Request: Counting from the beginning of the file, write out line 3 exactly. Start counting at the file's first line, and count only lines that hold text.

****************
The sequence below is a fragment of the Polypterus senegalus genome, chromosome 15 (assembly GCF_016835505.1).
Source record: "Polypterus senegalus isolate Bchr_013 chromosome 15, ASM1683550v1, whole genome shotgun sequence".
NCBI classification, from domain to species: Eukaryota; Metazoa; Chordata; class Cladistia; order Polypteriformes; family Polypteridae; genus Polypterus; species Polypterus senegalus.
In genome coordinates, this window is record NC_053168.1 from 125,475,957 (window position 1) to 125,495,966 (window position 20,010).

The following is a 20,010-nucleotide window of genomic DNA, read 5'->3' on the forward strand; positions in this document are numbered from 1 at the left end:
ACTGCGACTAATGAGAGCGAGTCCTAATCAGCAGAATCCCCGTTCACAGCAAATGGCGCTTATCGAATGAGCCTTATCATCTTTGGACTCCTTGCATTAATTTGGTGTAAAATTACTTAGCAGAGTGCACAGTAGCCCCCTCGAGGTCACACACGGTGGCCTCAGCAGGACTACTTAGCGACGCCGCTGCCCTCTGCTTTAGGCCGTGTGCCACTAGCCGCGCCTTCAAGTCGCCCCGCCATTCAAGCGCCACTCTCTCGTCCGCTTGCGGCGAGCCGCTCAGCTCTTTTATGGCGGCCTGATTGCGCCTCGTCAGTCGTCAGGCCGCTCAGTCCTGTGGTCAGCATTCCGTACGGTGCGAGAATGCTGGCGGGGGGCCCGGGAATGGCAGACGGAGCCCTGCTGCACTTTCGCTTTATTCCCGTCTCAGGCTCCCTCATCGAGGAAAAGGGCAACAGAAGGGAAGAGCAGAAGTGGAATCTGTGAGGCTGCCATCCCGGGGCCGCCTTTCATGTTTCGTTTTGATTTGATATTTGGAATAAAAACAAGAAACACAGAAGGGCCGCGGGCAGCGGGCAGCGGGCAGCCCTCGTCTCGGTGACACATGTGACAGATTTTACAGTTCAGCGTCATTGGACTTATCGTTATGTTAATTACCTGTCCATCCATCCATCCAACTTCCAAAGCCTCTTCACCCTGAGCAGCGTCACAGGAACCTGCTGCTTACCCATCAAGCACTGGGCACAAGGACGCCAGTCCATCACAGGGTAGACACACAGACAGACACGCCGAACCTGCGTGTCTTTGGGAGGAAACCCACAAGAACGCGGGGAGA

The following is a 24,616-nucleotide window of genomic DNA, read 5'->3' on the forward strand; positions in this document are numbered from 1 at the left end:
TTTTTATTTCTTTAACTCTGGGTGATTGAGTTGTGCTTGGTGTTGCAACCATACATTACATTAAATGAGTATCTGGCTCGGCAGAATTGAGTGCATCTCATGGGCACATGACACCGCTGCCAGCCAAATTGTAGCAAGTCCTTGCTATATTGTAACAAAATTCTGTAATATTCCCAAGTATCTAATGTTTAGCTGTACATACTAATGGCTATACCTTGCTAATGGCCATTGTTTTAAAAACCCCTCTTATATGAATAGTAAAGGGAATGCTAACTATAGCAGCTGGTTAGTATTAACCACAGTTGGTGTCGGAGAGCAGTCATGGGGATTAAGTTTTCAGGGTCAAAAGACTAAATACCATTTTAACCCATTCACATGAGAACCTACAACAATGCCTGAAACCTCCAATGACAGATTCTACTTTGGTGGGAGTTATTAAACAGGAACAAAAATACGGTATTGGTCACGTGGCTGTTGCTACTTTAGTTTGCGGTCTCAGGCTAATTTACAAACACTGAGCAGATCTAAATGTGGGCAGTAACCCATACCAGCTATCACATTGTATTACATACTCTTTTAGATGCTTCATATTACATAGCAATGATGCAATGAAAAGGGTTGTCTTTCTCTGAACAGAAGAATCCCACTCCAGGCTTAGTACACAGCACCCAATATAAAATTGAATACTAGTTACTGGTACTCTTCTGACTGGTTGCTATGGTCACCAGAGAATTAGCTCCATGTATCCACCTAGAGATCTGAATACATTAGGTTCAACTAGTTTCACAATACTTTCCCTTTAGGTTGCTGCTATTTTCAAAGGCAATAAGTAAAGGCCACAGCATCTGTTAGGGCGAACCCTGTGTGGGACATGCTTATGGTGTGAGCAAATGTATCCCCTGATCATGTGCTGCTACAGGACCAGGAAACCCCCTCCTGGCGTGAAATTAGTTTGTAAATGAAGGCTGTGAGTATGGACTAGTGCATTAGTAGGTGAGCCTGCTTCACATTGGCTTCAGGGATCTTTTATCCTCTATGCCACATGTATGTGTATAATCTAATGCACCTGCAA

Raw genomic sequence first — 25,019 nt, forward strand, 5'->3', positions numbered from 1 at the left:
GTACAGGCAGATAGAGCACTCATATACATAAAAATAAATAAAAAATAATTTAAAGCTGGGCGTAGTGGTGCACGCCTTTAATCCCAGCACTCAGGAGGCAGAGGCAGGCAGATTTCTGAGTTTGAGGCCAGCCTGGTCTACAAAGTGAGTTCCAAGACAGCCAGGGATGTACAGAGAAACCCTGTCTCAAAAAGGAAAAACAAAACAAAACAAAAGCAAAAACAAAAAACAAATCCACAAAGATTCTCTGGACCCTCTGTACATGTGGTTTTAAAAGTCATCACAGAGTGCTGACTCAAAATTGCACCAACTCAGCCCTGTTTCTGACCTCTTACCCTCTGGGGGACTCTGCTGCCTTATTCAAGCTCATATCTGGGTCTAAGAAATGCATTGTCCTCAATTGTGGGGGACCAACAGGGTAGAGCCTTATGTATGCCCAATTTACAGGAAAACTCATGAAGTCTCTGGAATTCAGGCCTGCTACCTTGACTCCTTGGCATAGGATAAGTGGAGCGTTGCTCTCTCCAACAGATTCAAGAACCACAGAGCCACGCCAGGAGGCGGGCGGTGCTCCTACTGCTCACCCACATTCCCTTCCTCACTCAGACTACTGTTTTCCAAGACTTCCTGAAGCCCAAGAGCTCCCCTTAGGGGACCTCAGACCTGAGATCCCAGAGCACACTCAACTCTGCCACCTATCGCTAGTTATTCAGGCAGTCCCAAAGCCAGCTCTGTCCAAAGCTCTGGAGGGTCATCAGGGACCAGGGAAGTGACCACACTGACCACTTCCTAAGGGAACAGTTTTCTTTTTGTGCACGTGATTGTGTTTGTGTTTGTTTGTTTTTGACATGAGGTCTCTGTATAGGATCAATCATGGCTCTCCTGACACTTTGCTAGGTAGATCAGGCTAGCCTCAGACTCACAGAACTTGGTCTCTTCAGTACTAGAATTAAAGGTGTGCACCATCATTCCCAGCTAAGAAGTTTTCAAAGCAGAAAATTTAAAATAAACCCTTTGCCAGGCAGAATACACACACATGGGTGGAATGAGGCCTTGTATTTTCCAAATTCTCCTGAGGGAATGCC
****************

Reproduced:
NCBI classification, from domain to species: Eukaryota; Metazoa; Chordata; class Cladistia; order Polypteriformes; family Polypteridae; genus Polypterus; species Polypterus senegalus.